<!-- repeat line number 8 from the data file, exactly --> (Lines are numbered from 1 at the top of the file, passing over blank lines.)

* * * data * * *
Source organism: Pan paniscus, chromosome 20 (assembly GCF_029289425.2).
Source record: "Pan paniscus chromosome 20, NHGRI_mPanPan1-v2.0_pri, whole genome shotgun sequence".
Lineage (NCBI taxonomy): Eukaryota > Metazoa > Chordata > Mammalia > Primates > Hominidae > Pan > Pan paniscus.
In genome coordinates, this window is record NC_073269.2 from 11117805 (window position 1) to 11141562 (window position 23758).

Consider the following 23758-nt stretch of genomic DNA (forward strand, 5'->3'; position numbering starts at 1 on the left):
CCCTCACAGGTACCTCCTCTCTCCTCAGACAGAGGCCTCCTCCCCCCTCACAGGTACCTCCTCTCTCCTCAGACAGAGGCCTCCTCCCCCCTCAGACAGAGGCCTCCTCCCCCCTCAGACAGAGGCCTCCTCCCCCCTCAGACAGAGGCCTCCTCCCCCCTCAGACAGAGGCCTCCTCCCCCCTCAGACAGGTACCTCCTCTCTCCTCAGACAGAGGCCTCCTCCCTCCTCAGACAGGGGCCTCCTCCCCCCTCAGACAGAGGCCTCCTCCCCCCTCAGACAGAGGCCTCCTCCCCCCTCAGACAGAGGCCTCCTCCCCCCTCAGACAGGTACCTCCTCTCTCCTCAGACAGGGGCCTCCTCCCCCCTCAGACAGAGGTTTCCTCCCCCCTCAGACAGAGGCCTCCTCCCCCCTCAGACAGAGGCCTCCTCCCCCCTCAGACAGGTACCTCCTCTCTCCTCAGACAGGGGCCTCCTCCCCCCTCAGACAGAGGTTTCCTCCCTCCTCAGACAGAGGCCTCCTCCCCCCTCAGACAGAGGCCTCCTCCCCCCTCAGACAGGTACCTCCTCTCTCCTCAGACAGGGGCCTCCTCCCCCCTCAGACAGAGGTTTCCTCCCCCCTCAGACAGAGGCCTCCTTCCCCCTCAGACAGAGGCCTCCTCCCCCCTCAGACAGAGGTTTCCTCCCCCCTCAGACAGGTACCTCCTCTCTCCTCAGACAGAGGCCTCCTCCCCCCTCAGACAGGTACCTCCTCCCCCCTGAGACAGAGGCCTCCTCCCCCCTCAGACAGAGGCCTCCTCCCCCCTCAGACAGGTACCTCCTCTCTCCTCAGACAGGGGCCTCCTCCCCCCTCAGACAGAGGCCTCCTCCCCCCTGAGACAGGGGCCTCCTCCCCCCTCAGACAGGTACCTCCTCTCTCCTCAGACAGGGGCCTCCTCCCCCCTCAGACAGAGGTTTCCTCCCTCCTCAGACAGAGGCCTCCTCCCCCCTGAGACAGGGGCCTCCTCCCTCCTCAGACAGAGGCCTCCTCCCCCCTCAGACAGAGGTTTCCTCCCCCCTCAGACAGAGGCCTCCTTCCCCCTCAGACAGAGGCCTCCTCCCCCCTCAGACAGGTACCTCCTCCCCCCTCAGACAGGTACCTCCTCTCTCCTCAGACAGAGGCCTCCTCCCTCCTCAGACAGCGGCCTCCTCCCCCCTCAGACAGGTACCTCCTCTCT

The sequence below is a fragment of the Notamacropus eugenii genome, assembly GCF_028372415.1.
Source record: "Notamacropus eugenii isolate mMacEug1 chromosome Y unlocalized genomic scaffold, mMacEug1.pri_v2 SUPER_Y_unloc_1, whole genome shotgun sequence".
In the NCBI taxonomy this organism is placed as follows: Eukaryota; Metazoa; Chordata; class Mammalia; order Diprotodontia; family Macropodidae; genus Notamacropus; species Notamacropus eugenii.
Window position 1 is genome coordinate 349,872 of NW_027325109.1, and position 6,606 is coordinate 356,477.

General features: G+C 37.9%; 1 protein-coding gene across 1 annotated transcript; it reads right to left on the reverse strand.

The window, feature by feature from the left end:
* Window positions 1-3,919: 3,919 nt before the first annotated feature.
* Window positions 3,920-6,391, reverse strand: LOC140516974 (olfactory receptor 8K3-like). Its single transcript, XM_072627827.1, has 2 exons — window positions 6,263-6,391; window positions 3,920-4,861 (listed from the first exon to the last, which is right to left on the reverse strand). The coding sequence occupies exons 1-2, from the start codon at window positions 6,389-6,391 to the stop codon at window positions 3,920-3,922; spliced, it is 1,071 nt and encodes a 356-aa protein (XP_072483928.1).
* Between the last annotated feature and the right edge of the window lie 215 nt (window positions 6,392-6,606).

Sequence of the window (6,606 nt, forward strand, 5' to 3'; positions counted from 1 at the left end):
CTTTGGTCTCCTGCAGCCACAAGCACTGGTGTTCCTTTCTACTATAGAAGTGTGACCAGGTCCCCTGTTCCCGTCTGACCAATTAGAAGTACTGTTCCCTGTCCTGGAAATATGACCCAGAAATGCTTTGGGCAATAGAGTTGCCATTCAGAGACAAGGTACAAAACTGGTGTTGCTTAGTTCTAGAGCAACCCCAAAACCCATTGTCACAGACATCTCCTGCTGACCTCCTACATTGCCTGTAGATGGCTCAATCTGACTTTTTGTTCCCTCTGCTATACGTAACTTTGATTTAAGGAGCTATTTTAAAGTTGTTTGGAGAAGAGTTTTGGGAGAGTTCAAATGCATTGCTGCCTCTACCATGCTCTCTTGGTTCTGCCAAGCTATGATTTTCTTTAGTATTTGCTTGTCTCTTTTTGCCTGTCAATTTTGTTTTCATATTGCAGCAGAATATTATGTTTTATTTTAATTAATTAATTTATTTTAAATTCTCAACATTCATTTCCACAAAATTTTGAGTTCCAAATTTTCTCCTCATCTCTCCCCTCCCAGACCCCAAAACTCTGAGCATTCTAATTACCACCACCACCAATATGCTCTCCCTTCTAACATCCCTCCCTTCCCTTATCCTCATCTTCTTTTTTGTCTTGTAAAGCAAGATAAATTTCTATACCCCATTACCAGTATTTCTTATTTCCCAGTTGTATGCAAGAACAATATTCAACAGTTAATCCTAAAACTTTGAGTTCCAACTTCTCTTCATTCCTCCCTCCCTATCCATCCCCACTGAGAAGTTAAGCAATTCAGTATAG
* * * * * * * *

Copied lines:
Source record: "Notamacropus eugenii isolate mMacEug1 chromosome Y unlocalized genomic scaffold, mMacEug1.pri_v2 SUPER_Y_unloc_1, whole genome shotgun sequence".